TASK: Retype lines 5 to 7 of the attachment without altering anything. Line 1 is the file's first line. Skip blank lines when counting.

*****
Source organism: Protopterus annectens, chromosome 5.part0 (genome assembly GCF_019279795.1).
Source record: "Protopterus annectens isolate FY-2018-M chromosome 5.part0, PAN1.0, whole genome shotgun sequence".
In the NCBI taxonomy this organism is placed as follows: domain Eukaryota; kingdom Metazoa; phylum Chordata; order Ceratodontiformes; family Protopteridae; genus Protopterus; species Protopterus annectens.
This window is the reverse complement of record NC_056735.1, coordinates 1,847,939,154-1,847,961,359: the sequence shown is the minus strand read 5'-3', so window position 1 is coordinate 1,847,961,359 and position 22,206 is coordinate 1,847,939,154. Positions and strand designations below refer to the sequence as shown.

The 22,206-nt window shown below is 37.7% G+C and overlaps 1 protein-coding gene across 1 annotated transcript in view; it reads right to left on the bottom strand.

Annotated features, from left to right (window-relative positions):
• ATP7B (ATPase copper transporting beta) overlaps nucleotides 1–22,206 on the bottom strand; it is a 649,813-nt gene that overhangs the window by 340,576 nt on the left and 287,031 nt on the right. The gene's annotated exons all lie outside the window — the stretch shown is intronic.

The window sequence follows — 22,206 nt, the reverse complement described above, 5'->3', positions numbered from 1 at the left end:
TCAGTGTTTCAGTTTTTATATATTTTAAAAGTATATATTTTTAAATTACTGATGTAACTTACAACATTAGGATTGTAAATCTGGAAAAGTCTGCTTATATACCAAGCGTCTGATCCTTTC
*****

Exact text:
The 22,206-nt window shown below is 37.7% G+C and overlaps 1 protein-coding gene across 1 annotated transcript in view; it reads right to left on the bottom strand.

Annotated features, from left to right (window-relative positions):
• ATP7B (ATPase copper transporting beta) overlaps nucleotides 1–22,206 on the bottom strand; it is a 649,813-nt gene that overhangs the window by 340,576 nt on the left and 287,031 nt on the right. The gene's annotated exons all lie outside the window — the stretch shown is intronic.